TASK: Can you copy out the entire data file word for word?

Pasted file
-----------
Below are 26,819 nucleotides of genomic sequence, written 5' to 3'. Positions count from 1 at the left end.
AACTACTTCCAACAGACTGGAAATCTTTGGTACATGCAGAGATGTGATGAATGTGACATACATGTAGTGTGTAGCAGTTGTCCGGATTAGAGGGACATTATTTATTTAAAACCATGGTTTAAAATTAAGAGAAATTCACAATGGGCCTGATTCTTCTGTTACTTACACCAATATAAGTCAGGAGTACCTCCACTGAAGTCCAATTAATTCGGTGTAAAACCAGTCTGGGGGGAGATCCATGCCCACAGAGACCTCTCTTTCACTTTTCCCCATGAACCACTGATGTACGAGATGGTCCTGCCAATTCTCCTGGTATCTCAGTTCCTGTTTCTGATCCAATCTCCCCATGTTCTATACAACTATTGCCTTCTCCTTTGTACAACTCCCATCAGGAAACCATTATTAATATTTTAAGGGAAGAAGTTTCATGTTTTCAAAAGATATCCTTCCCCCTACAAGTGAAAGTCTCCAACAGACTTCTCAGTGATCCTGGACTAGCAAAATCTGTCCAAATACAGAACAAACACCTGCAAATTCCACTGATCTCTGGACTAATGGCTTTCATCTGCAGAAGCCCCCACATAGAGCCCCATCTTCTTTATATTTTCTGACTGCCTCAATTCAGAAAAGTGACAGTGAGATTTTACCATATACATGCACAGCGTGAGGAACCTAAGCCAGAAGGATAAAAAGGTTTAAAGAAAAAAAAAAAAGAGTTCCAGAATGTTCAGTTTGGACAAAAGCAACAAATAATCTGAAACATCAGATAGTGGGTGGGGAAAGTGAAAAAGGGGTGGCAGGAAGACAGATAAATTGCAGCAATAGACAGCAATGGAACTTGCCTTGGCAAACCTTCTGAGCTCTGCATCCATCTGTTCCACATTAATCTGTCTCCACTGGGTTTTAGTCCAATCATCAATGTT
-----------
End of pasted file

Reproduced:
Below are 26,819 nucleotides of genomic sequence, written 5' to 3'. Positions count from 1 at the left end.
AACTACTTCCAACAGACTGGAAATCTTTGGTACATGCAGAGATGTGATGAATGTGACATACATGTAGTGTGTAGCAGTTGTCCGGATTAGAGGGACATTATTTATTTAAAACCATGGTTTAAAATTAAGAGAAATTCACAATGGGCCTGATTCTTCTGTTACTTACACCAATATAAGTCAGGAGTACCTCCACTGAAGTCCAATTAATTCGGTGTAAAACCAGTCTGGGGGGAGATCCATGCCCACAGAGACCTCTCTTTCACTTTTCCCCATGAACCACTGATGTACGAGATGGTCCTGCCAATTCTCCTGGTATCTCAGTTCCTGTTTCTGATCCAATCTCCCCATGTTCTATACAACTATTGCCTTCTCCTTTGTACAACTCCCATCAGGAAACCATTATTAATATTTTAAGGGAAGAAGTTTCATGTTTTCAAAAGATATCCTTCCCCCTACAAGTGAAAGTCTCCAACAGACTTCTCAGTGATCCTGGACTAGCAAAATCTGTCCAAATACAGAACAAACACCTGCAAATTCCACTGATCTCTGGACTAATGGCTTTCATCTGCAGAAGCCCCCACATAGAGCCCCATCTTCTTTATATTTTCTGACTGCCTCAATTCAGAAAAGTGACAGTGAGATTTTACCATATACATGCACAGCGTGAGGAACCTAAGCCAGAAGGATAAAAAGGTTTAAAGAAAAAAAAAAAAGAGTTCCAGAATGTTCAGTTTGGACAAAAGCAACAAATAATCTGAAACATCAGATAGTGGGTGGGGAAAGTGAAAAAGGGGTGGCAGGAAGACAGATAAATTGCAGCAATAGACAGCAATGGAACTTGCCTTGGCAAACCTTCTGAGCTCTGCATCCATCTGTTCCACATTAATCTGTCTCCACTGGGTTTTAGTCCAATCATCAATGTT